What do monsters, martinis, and a vacuum cleaner have in common?
They are all part of the new collection from contemporary artist Henry Stinson!
For those familiar with his work this should come as no surprise. For those who aren’t… welcome to extraordinary world of Henry Stinson! The imagination and passion he illustrates with each painting sheds new light on a life filled with wit, satire and childhood nostalgia.
Stinson’s story is nothing short of remarkable. Born in Anchorage, Alaska and growing up in the Pacific Northwest, his life and art were literally electrified at a young age. His experience being electrocuted behind the family sofa (more on this later) helped him develop an appreciation for the moments in life that linger in our minds. He strives to captures these memories through his work, redefining the obvious with vibrant colors and playful imagery.
Henry started his formal training at Washington State University where he pursued a Bachelor of Fine Arts, focusing on sculpture. Continuing his education he attended The Art Institute of Seattle, as well as completing an intensive four year apprenticeship with master impressionist Ron Lukas. In addition, Stinson spent the past 17 years teaching, hosting workshops, and creating on his own vivacious works of art. While his formal education has undoubtedly shaped him into the extraordinary artist he is today, what ultimately defines Stinson’s work is his subjects. “Playful,” “Introspective,” and “Humorous” is how he describes his latest paintings, ingenious is what we think.
Stinson’s latest collection will debut next Thursday May 13, 2010. In true Bonner David style, and in eager anticipation of the opening, we talked with Stinson about what ignites his creative fire:
BGD: Is there a person or hero in your life who inspired you to pursue the path of artist?
Stinson: I have been inspired by many different artists throughout the years, but also starting way back at an early age watching cartoons.
BDG: Ah, so…cartoons were a big influence? Which one was your favorite?
Stinson: Mostly old Warner Bros. cartoons created by Chuck Jones, but I also love Ren and Stimpy, it’s one of my favorites.
*for those non-cartoon buffs, Chuck Jones created some of our all time favorite characters like Roadrunner, Wile E. Coyote, Marvin the Martian and Pepe le Pew, just to name a few.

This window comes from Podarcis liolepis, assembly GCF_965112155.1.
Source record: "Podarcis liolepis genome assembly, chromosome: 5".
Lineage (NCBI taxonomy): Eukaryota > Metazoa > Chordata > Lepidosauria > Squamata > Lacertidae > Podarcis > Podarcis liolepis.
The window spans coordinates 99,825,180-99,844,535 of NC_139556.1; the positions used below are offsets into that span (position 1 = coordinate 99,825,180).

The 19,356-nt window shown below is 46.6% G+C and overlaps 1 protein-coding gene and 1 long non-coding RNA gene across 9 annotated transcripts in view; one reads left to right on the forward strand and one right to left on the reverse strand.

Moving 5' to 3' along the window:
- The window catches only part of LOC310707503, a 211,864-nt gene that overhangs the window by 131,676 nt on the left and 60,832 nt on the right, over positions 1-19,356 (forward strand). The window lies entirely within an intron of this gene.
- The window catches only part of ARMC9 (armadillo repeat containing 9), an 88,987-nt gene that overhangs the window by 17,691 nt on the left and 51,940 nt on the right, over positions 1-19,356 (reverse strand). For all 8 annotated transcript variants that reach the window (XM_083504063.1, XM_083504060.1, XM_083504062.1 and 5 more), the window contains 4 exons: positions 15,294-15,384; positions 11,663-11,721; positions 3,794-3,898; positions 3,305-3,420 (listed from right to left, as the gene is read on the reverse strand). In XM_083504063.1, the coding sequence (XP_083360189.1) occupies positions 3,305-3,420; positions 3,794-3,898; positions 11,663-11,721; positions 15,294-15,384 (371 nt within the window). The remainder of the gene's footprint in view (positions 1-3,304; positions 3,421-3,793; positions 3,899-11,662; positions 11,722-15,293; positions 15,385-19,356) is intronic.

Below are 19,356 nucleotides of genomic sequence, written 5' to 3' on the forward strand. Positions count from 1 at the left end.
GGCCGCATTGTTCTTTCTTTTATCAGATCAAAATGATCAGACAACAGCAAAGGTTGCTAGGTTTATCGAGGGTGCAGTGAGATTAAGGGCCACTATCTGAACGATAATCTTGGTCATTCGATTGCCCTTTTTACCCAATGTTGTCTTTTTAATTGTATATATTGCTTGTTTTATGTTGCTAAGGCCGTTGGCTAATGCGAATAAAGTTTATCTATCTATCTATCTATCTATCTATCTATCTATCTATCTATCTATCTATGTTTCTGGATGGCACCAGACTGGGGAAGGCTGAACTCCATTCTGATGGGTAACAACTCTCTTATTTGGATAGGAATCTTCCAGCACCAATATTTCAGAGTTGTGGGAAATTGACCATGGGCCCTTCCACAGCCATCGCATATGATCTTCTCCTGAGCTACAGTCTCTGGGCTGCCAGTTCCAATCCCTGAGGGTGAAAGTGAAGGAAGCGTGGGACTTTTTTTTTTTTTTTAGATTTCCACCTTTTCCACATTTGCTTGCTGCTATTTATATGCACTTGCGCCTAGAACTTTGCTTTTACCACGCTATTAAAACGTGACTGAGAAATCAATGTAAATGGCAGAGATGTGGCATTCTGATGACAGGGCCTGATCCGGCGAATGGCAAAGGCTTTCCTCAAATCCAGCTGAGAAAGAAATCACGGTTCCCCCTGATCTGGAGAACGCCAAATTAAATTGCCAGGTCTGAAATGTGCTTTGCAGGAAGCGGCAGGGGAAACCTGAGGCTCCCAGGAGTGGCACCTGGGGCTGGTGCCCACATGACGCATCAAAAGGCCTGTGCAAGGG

BDG: We love Ren and Stimpy! So, which one would you say you identify with the most?
Stinson: Definitely Ren! I’m much more like Ren than Stimpy.
BDG: [Laughing] that’s great…
BDG:One of your new pieces features Godzilla feasting on Chinese take out. While this painting conjures many parodies, the main thing we want to know is: “If Godzilla were to attack your town, what would you do?”
Stinson: Pull up a lawn chair and watch… and hope he doesn’t step in my yard.
BDG: Wonderful…we would definitely join you for that!
BDG: “Bad Boys and Girls” is a collection of iconic characters from old sci-fi and B movies. Did you have figurines for those paintings or did you use photos?
Stinson: No, I looked up images online and watched them on T.V., then went to my studio and painted them from memory.
BDG: So you do not use photographs, you mentioned that in your American Art Collector article, why is that?
Stinson: I would much rather work from memory. Why even try to copy a photo? I just think that not everything has to be perfect.
BDG: Ok, so the burning question. You also mentioned in the American Art Collector article that you were electrocuted when you were 5 years old. We just have to know…what were you doing?
Stinson: I was behind the couch playing with a fork lift toy. The light cord was plugged into an extension cord and I wasn’t strong enough to pull it out with my hands, so I held one of the cords with my mouth and pulled. I stripped the cord with my teeth, burned off my bottom lip, and that was all I remember. My heart stopped and I died. It was one of those out of body experiences. I saw the tunnel of light and everything. I really have no physical memory of the pain, though. Last thing I remember was starring up at the ceiling.
BDG: Wow that is an incredible story. Do you think that experience has influenced your life and your art?
Stinson: Like the more spiritual side? Yes. The physical is not the end. And you have to laugh. It’s like that saying, “You can complain about your shoes until you meet a man with no feet.”
BDG: Would you say that’s your motto in life?
Stinson: Yes. You just have to find humor in life.
“Stumbling Toward Enlightenment” new works by Henry Stinson will debut with joint works from Lane Timothy on Thursday May 13, 2010 from 6:00-9:00 pm at Bonner David Galleries (Map). This is a remarkable and energetic collection. We invite everyone to join us for the opening and meet artist Henry Stinson, in the flesh!
For more information or to obtain a full catalogue of the new collection please contact us at 480.941.8500 or via email at firstname.lastname@example.org
Look for Henry Stinson in this month’s issue of American Art Collector !
To read Henry’s Bio and view images of his work click here HENRY STINSON